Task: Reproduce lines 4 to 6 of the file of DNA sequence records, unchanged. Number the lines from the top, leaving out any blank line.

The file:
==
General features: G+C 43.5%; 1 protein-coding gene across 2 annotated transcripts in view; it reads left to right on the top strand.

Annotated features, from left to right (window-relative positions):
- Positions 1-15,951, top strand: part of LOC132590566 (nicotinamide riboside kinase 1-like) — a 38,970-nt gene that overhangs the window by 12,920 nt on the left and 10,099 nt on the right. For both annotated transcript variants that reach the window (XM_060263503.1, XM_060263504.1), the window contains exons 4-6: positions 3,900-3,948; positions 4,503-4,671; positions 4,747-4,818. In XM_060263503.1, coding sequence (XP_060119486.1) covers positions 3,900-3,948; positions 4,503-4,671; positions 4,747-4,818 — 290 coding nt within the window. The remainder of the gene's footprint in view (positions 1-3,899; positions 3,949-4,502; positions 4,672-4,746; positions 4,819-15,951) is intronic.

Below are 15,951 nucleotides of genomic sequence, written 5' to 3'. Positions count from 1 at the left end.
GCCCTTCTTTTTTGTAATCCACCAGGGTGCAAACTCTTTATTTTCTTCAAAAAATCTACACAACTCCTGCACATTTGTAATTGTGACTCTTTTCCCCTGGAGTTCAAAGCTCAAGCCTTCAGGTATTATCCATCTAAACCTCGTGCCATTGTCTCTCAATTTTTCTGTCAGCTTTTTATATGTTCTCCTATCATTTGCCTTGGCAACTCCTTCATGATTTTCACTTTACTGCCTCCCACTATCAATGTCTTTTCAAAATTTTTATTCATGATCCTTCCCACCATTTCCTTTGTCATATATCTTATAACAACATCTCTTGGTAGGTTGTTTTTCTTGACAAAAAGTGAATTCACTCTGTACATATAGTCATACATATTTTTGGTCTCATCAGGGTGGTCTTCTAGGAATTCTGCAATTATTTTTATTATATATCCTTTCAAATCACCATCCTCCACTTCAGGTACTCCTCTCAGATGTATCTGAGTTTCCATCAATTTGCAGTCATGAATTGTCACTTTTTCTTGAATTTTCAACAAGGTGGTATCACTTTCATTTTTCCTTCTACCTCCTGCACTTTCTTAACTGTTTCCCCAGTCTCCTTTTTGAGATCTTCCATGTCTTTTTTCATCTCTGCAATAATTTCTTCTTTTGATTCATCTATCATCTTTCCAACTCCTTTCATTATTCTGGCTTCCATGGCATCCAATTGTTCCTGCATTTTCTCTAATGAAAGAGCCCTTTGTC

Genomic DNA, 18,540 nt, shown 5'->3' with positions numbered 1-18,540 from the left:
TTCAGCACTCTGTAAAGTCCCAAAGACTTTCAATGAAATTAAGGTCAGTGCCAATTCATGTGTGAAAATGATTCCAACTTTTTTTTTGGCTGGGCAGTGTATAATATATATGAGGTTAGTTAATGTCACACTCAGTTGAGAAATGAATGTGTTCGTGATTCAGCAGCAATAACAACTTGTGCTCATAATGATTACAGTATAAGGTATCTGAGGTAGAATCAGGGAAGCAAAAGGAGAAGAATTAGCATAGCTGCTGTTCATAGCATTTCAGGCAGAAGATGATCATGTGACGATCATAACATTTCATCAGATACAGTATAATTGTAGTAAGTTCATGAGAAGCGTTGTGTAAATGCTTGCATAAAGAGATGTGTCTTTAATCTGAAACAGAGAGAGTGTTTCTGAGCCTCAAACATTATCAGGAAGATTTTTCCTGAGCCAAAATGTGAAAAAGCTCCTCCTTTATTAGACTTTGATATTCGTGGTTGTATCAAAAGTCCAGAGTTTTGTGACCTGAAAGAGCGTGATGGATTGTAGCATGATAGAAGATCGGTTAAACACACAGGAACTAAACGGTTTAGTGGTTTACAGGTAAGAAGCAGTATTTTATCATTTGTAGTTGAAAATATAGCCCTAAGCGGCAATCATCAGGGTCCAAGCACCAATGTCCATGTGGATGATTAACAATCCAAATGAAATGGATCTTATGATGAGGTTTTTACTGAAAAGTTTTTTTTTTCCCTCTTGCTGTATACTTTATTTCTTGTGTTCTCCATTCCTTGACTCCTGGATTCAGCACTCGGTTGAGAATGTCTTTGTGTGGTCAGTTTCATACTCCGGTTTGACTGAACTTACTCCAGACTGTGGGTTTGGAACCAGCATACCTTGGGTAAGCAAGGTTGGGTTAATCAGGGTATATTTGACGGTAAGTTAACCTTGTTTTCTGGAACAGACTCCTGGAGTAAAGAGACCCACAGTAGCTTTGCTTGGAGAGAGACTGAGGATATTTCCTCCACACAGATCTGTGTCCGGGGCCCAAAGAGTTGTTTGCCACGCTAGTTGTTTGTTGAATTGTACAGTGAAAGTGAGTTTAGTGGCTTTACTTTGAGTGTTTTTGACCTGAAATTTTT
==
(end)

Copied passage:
Below are 15,951 nucleotides of genomic sequence, written 5' to 3'. Positions count from 1 at the left end.
GCCCTTCTTTTTTGTAATCCACCAGGGTGCAAACTCTTTATTTTCTTCAAAAAATCTACACAACTCCTGCACATTTGTAATTGTGACTCTTTTCCCCTGGAGTTCAAAGCTCAAGCCTTCAGGTATTATCCATCTAAACCTCGTGCCATTGTCTCTCAATTTTTCTGTCAGCTTTTTATATGTTCTCCTATCATTTGCCTTGGCAACTCCTTCATGATTTTCACTTTACTGCCTCCCACTATCAATGTCTTTTCAAAATTTTTATTCATGATCCTTCCCACCATTTCCTTTGTCATATATCTTATAACAACATCTCTTGGTAGGTTGTTTTTCTTGACAAAAAGTGAATTCACTCTGTACATATAGTCATACATATTTTTGGTCTCATCAGGGTGGTCTTCTAGGAATTCTGCAATTATTTTTATTATATATCCTTTCAAATCACCATCCTCCACTTCAGGTACTCCTCTCAGATGTATCTGAGTTTCCATCAATTTGCAGTCATGAATTGTCACTTTTTCTTGAATTTTCAACAAGGTGGTATCACTTTCATTTTTCCTTCTACCTCCTGCACTTTCTTAACTGTTTCCCCAGTCTCCTTTTTGAGATCTTCCATGTCTTTTTTCATCTCTGCAATAATTTCTTCTTTTGATTCATCTATCATCTTTCCAACTCCTTTCATTATTCTGGCTTCCATGGCATCCAATTGTTCCTGCATTTTCTCTAATGAAAGAGCCCTTTGTC

Genomic DNA, 18,540 nt, shown 5'->3' with positions numbered 1-18,540 from the left: